The monopoly of the printed word in early American public discourse yielded the “typographic mind” that demanded logic, rationality, and evidence to structure argument. Even advertising was “regarded as a serious and rational enterprise” until 1890 “whose purpose was to convey information and make claims in propositional form” (59-60). The printed word shaped every facet of public discourse, creating an “age of Exposition”:

“Exposition is a mode of thought, a method of learning, and a means of expression. Almost all the characteristics we associate with mature discourse were amplified by typography, which has the strongest possible bias towards exposition: a sophisticated ability to think conceptually, deductively and sequentially; a high valuation of reason and order; an abhorrence of contradiction; a large capacity for detachment and objectivity; and a tolerance for delayed response” (63).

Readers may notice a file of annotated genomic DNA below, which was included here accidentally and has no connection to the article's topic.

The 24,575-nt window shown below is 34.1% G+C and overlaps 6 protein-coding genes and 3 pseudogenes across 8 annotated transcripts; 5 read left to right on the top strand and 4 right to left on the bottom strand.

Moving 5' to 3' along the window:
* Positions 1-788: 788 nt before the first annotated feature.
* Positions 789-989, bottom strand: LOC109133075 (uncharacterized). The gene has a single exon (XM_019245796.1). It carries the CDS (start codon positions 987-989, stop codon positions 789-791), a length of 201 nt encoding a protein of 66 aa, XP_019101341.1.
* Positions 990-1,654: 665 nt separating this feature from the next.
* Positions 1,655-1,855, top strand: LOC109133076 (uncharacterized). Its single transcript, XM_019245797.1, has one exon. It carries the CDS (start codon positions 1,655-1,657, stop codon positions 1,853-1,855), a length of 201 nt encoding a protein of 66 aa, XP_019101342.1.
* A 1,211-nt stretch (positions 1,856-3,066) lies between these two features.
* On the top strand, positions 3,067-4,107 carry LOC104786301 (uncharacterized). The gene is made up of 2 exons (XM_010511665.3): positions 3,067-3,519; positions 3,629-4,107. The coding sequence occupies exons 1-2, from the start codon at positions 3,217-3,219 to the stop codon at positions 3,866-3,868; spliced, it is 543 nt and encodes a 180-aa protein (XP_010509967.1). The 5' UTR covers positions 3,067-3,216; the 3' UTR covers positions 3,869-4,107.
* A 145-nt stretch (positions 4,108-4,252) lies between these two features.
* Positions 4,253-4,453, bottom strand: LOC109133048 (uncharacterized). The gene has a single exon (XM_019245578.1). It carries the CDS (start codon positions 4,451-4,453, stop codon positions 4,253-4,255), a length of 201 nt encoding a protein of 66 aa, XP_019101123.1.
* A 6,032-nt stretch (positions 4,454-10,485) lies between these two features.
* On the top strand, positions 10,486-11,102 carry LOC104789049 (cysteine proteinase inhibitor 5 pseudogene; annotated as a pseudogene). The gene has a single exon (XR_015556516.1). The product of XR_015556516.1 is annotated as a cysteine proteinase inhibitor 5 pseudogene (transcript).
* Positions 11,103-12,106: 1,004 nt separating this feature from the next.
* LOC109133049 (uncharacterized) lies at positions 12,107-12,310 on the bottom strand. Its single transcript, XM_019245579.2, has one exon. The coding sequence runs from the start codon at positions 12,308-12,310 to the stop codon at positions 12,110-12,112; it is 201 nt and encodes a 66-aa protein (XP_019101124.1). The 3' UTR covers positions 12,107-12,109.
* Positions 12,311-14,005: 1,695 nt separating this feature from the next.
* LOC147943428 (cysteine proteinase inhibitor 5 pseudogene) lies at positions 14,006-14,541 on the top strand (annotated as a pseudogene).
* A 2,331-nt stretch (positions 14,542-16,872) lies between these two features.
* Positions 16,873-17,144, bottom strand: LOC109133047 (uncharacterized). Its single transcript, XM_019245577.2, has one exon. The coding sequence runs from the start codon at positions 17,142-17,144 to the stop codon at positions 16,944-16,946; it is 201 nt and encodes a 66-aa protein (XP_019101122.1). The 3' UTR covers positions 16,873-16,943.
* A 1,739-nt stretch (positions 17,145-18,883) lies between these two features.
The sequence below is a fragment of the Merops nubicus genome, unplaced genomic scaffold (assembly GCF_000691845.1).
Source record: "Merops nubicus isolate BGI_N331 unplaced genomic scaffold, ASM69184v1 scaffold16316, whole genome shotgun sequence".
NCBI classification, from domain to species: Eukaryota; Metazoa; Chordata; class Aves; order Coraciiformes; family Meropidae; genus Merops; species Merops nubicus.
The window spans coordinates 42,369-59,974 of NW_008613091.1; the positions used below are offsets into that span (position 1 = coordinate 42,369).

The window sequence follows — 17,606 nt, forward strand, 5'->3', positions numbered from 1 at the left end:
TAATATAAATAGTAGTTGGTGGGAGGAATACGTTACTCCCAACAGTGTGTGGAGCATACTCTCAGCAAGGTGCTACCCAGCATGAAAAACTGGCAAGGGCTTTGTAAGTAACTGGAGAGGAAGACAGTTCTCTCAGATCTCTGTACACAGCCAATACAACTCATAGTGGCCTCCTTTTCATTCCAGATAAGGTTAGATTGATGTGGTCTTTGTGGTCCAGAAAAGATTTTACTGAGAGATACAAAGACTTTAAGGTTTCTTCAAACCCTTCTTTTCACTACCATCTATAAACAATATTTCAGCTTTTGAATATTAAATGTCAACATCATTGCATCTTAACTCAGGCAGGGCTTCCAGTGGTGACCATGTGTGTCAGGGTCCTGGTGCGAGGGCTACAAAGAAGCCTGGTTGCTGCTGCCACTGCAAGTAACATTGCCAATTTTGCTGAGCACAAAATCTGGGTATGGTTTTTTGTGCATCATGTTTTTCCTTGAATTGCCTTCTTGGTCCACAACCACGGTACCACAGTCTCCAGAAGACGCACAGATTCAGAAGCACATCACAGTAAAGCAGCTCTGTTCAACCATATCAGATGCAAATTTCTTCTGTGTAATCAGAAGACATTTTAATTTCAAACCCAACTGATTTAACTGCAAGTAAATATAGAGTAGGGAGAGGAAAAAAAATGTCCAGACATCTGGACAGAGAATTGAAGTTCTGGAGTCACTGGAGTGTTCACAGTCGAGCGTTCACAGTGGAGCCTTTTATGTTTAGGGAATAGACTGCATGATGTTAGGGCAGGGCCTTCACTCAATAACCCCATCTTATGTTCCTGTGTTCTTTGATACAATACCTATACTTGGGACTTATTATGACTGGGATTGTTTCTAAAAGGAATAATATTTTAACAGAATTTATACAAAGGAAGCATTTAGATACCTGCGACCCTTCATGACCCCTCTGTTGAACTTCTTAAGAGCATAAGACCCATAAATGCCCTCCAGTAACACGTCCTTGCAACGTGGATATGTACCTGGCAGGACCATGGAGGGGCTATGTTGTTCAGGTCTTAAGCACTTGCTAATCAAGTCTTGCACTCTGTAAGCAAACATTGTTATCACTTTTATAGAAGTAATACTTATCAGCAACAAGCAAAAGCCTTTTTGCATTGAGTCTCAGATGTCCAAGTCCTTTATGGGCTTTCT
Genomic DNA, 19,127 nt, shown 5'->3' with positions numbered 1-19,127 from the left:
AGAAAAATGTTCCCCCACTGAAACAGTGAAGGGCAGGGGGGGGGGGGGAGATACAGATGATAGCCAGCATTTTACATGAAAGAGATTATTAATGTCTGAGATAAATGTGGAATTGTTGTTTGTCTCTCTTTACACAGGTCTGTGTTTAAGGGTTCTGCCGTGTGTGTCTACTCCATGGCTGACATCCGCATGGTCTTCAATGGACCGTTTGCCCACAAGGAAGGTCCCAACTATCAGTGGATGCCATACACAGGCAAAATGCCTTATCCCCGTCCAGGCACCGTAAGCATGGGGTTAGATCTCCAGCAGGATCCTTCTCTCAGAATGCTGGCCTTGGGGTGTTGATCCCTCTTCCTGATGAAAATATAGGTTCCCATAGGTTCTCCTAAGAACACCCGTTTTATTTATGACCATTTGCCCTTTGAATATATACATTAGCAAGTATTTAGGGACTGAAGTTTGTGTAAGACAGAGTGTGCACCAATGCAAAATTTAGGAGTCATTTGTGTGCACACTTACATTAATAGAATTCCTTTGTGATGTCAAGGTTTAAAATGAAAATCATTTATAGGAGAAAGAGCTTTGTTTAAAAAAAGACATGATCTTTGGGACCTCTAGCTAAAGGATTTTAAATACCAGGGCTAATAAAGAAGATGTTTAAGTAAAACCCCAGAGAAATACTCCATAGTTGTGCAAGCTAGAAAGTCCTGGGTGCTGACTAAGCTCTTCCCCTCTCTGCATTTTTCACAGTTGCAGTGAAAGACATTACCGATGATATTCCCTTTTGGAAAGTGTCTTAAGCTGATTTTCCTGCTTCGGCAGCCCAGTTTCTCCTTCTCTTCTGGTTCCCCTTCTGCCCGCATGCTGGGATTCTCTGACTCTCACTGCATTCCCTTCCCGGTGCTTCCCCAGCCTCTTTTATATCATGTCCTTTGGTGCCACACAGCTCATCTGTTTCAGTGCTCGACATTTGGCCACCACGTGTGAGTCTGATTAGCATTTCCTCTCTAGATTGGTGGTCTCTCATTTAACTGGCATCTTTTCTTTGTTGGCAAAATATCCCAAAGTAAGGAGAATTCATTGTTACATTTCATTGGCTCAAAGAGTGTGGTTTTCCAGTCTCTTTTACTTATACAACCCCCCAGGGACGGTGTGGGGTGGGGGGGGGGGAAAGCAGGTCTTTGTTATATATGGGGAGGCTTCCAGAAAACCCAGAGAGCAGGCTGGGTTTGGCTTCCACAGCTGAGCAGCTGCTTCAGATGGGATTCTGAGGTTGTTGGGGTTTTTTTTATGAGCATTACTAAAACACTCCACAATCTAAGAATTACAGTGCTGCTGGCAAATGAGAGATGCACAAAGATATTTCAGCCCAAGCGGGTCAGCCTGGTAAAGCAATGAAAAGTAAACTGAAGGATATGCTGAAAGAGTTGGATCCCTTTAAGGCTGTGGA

This age was replaced in the twentieth century by the “Age of Show Business” where communication became severed from transportation, beginning with telegraphy that erased state lines and connected the entire country together. The telegraphy created its own definition of discourse that “would not only permit but insist upon a conversation between Maine and Texas” (65) and, in turn, introduced “large scale irrelevance, impotence, and incoherence.” Information was a commodity that was context-free and did not have to serve any social and political function but only satisfy curiosity and interest. Newspapers soon followed suit with the speed of the news delivered and from what distances defining their mission rather than the quality or utility of the information provided. With this new abstract and remote information, people were confronted for the first time with too much information while simultaneously have their capacity for social and political action diminished, for “in both oral and typographic cultures, information derives its importance from the possibilities of action” (68).